Supports, Support Needs, and The Supports Intensity Scale Measures

Turning now to the importance of a supports focus in person-environment fit models and strengths-based approaches. Both of these focus on the importance of supports to improve the fit between the person’s strengths and the demands of the context (THOMPSON; WEHMEYER; HUGHES, 2010). Supports are “resources and strategies that aim to promote the development, education, interests, and personal well-being of a person and that enhance individual functioning” (LUCKASSON et al., 2002, p. 151). Resources and strategies are anything, really, that enable people to function successfully, from technology to services to relationships. Support needs refer to “a psychological construct referring to the pattern and intensity of supports necessary for a person to participate in activities linked with normative human functioning” (THOMPSON et al., 2009, p.135). That enable, I would argue, people to live self-determined lives. Further, supports “refer to an array, not a continuum, of services, individuals, and settings that match the person’s needs” where the person is in the center, and types of supports radiate out from self-directed and self-mediated supports, to supports from the person’s family and friends and non-paid supports, like coworkers or neighbors, to generic supports (those that everyone uses) and specialized supports, like those provided in a disability service system.

It is important to recognize that there are multiple influences on the support needs of people with intellectual disability. One of these influences is level of personal competence, what people can do well. It is likely that the greater an individual’s level of personal competence, the less the intensity of support needs. Conversely, likely the lower a person’s level of personal competence, the greater the support needs. Thus, education plays a critical role in enhancing personal competence and, as such, improving the fit between what a person can do and what that person wants to do by providing the knowledge and skills they need to function more successfully.

But a focus only on personal competence misses the fact that there are many other factors that influence support needs. Among these are exceptional medical support needs (the greater the medical needs the greater the support needs) , exceptional behavior support needs (again, the greater the behavioral considerations, the greater the support needs); the number and complexity of the settings in which a person participates (the more complex, the greater the support needs – moving about a small town requires less support than moving around a large city); and the number and complexity of the life activities in which an person participates (e.g., the more complex the job, the greater the need for support). Inferring a person’s pattern and intensity of support needs from traditional measures of personal competence (or incompetence) is unlikely to result in less useful information because such measures, like IQ scores and adaptive behavior measures, do not provide a complete measure of personal competence, nor do they account for the other influences on support needs.

As a means to move the field from a focus on deficits and disorders and as a means to provide a means to measure support needs, a number of us involved in the American Association on Intellectual and Developmental Disabilities (AAIDD) were tasked with developing an assessment of support needs for people with intellectual disability (THOMPSON et al., 2004). We operated under two assumptions: people with intellectual disability are different from the general population because they require more and different types of support to fully participate in the activities of daily life and that understanding people by their support needs is more functional (i.e., useful) for purposes of planning than understanding their deficits or the etiology of the disability.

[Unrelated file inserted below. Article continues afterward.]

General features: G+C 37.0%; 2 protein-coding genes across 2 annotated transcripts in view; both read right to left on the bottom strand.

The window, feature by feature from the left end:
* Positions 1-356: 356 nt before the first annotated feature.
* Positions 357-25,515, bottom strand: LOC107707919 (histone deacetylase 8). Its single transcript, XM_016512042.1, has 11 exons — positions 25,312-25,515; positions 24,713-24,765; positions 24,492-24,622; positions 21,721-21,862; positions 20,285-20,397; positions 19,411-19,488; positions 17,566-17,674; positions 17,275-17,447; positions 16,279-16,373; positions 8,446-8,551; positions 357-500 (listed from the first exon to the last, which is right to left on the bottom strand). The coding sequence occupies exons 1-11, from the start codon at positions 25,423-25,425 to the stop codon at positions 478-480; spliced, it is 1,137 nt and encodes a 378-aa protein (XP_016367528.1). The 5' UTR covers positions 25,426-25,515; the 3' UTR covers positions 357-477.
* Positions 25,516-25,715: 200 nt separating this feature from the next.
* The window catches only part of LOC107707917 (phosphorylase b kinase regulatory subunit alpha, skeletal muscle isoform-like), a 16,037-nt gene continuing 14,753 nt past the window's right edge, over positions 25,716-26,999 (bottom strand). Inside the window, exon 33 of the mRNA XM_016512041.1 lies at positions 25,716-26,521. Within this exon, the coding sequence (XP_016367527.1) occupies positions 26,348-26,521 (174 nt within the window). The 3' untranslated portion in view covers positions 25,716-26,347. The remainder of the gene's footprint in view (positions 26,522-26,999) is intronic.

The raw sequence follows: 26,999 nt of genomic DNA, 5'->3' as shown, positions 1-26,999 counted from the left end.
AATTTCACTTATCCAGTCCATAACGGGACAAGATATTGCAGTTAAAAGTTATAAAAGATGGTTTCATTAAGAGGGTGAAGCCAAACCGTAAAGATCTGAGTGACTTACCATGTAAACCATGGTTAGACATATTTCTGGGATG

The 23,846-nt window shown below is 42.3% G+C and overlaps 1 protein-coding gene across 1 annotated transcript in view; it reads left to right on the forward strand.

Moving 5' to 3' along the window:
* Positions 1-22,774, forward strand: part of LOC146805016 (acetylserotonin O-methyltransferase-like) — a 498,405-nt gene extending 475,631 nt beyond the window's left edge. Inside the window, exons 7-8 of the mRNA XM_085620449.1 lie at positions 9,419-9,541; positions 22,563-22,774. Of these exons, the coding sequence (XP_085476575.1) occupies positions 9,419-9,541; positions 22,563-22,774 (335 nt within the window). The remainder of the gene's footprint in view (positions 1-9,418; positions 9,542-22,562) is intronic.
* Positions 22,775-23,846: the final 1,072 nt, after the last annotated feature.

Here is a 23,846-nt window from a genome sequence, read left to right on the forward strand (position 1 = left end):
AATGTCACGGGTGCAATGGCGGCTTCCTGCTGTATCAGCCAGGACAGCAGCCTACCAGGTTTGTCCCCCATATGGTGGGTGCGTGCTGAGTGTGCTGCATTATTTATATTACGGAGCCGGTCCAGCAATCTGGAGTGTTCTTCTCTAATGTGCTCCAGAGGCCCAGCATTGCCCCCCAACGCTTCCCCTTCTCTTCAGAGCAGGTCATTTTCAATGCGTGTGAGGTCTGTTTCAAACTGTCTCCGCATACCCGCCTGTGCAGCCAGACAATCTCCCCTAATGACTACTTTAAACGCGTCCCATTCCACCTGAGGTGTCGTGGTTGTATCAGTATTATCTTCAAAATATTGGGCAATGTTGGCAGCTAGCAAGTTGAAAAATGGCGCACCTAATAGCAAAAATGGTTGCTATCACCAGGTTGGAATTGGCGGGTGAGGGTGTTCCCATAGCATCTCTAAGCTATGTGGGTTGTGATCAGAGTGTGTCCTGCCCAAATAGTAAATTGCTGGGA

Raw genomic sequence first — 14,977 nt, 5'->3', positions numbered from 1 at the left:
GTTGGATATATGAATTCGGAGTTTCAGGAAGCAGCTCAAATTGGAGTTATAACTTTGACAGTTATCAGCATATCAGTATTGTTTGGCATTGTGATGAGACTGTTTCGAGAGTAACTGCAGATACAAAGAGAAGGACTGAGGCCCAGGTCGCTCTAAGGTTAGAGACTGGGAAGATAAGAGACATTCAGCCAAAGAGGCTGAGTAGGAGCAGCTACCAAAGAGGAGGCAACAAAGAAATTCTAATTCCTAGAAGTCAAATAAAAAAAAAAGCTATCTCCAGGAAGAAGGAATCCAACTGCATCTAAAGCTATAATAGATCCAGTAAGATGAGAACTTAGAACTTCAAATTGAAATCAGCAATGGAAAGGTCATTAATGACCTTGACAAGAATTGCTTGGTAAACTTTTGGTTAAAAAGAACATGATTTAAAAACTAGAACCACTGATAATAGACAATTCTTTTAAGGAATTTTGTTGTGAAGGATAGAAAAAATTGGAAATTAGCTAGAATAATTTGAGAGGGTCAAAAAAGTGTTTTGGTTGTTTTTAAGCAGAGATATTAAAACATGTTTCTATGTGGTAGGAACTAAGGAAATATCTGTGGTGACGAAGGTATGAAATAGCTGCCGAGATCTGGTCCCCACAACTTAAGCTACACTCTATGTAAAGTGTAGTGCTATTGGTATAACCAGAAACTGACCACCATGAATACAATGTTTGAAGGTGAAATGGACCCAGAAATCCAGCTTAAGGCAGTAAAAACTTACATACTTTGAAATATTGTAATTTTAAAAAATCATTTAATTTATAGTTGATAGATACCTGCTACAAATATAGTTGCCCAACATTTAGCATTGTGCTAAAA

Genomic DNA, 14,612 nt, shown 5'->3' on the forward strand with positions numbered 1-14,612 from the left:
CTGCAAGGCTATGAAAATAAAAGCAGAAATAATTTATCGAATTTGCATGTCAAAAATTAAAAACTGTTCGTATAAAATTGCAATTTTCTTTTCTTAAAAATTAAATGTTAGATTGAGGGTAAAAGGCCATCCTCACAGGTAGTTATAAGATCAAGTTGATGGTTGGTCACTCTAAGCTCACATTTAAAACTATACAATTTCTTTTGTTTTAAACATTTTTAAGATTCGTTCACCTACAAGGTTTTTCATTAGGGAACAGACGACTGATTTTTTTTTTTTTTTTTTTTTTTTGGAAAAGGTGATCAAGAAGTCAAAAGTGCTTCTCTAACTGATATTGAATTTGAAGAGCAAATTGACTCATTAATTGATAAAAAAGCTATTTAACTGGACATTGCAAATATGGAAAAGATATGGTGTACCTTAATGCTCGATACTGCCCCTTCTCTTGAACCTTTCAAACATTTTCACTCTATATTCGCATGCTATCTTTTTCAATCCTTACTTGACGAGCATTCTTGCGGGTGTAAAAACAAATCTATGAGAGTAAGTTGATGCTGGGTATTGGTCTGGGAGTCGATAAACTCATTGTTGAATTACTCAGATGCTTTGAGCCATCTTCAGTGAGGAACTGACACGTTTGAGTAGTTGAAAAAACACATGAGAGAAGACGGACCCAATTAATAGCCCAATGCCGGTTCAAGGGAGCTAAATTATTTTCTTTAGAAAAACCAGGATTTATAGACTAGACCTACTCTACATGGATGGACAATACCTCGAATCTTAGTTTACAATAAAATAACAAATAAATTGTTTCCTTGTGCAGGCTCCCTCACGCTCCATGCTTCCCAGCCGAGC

Those of us tasked with developing a measure to operationalize changing ways of conceptualizing disability have, over time, created a suite of standardized assessment tools specifically designed to measure the pattern (e.g., the regular and consistent way in which people need support) and the intensity of supports needed by an children, youth, or adults with intellectual and developmental disabilities. These Support Intensity Scales (or SIS) move the field away from measures of incompetence or indirect indicators of support needs, and focus on what supports are needed for the individual to be successful in typical environments. The SIS has been validated in Brazil (ALMEIDA; BOUERI; POSTALLI, 2016). The SIS tools are intended to assist planning teams in making clinical judgments regarding a person’s support needs. The SIS tools are not diagnostic tools (i.e., does not diagnose intellectual disability). In 2004, we published the original Supports Intensity Scale. It was the first standardized measure of support needs and was validated with adolescents and adults ages 16 to 64. The SIS became widely adopted nationally and internationally for resource allocation and supports planning (see In 2015, we published a ‘refreshed version’ of the SIS, now referred to as the Supports Intensity Scale-Adult version, or SIS-A. The following year, in 2016, a Children’s version of the SIS was published (THOMPSON et al. 2016a), which was the first standardized measure of support needs for children ages 5 to 16. The following year, we published a SIS-A annual review protocol (THOMPSON et al., 2017), which provides professionals with a means to determine if there is a need to perform a full SIS-A assessment. Finally, most recently, we published a guide to person-centered planning using the SIS-A (THOMPSON et al., 2016b). This suite of tools provides a comprehensive way to assess support needs and design supports.